In November 1899 Buffalo Bill's Wild West Show had visited Berlin. One of the star's was Annie Oakley who, as part of her act, would shoot the ash off the end of a cigar. The usual routine was for to ask for a volunteer from the audience (as a joke). When nobody would take up the offer her husband (Francis Butler) would then step forwards and do the honours. However, on this occassion the Kaiser stood up and vaulted out of the royal box. Before anybody could stop him he'd taken a cigar out of his gold cigar case, lit it up, and offered himself as the "volunteer". Annie Oakley took careful aim with her Colt .45, wished she had not drunk her usual amount of whiskey before the show, pulled the trigger and blew his head off.
This post is a reboot of Richard Roper's article Russo-Japanese War - The Dogger Bank Incident Goes Wrong, The Great War Of 1904.

In 1422, upon the death of Charles le Bien-Aimé and in accordance with the Treaty of Troyes, the English monarch Henry of Monmouth inherited the throne of France, a defeated nation he had recently conquered with his spectacular victories at Dreux/Chartres and Meaux.

Treaty of Troyes
Henry of Monmouth becomes the first Dual King of England and France
The Treaty had arranged for the marriage of Charles VI's daughter Catherine to Henry V of England, who was made regent of France and acknowledged (along with his future sons) as successor to the French throne and the Dauphin Charles was disinherited from the succession. The Estates-General of France ratified the agreement later that year after Henry V entered Paris.

Of course in practical terms, Henry's de jure sovereignty and legitimacy as King of France was only recognised in the English and allied-controlled territories of France which were under the domination of his French regency council. This weak base of support encouraged the Dauphin to declare himself King of Aquitania, a breakaway southern french nation with a capital city of Reims. Neverthless the coronation on 17 July 1429 triggered an immediate declaration of war from Henry V. He soon discovered that his armed strength was frustrated by the martial efforts of Joan of Arc who aimed to free the whole of France from English rule.

In 1949, on this day the Democrat Senator from Pennsylvania, Benjamin Nathaniel was born in Tel Aviv to Zila (née Segal) and Professor Benzion Netanyahu.
An article from the POTUS Nathaniel thread.

Senator Benjamin Nathaniel (D-PA)After the failure of the Jewish State in Palestine, his family fled to the United States where they settled in a suburb of Philadelphia. He graduated from the Cheltenham High School where his energetic participation in the debate club encouraged him to speak American English with a Philadelphia accent and anglacize his forename to Benjamin.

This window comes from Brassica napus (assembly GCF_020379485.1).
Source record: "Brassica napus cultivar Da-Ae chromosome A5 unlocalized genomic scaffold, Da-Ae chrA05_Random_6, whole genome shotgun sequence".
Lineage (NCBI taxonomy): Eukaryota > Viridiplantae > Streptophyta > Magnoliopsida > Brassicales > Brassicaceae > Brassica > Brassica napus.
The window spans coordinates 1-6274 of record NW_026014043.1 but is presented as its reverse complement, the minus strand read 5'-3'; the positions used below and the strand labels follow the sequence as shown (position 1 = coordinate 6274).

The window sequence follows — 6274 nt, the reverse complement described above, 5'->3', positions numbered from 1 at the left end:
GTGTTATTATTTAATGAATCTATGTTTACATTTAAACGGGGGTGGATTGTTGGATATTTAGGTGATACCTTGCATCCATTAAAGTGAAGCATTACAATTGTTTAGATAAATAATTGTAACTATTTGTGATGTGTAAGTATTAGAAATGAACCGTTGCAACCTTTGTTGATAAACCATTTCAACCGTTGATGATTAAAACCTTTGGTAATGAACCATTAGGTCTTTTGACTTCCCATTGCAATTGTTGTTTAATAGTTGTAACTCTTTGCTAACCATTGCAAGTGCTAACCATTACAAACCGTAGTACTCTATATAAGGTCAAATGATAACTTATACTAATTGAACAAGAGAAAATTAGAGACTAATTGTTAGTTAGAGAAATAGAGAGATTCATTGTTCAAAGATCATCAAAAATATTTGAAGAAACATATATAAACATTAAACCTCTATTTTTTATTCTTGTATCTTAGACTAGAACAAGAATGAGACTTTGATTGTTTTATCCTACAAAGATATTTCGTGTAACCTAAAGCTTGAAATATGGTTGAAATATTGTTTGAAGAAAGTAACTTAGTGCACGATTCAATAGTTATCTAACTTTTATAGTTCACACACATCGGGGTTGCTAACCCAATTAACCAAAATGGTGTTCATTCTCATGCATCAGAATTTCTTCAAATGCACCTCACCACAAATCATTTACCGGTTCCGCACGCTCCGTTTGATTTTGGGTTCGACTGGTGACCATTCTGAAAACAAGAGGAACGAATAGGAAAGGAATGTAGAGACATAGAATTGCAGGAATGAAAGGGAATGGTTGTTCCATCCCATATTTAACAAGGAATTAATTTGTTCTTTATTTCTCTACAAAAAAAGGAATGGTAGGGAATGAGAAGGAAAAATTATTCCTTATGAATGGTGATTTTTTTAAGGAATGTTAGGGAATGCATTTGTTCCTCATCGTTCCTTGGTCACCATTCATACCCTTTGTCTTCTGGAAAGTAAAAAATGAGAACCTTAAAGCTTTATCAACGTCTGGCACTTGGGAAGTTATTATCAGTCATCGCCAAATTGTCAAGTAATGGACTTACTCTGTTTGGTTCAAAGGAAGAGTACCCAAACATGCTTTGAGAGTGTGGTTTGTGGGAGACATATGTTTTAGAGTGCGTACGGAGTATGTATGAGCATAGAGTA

He studied and earned a B.S. degree in architecture from the Massachusetts Institute of Technology in 1975, an M.S. degree from the MIT Sloan School of Management in 1977, and studied political science at Harvard University. After a successful career as a furniture company's chief marketing officer, he ran a lucrative consultancy firm specialising in public relations.

During 1992, he narrowly beat Arlen Specter in a Senatorial Race as Republicans were swept aside by Bill Clinton's resurgent Democrat Party. That very same year saw the reversion of a temporary settlement for Jewish refugees in the United States. By the final days of the fifty year agreement dating back to the Holocaust, Sitka had become a sprawling metropolis at the center of the Jewish settlement in Alaska. And Netanyahu became a lonely voice in the Senate arguing for a right to return policy under which the United States would sponsor a partial resettlement of Palestine. Of course this issue was deeply personal to him; ever since childhood his parents had described their last memories of Jerusalem as "a city of blood and slogans painted on the wall, severed heads on telephone poles".
This article is a part of the Sitka thread.

In 1962, on this day at 10:00 AM, President John F. Kennedy met with Secretary of State Dean Rusk and Secretary of Defense Robert McNamara and approved the plan to threaten preemptive nuclear strike. Tensions between the United States and the Soviet Union had never been tauter.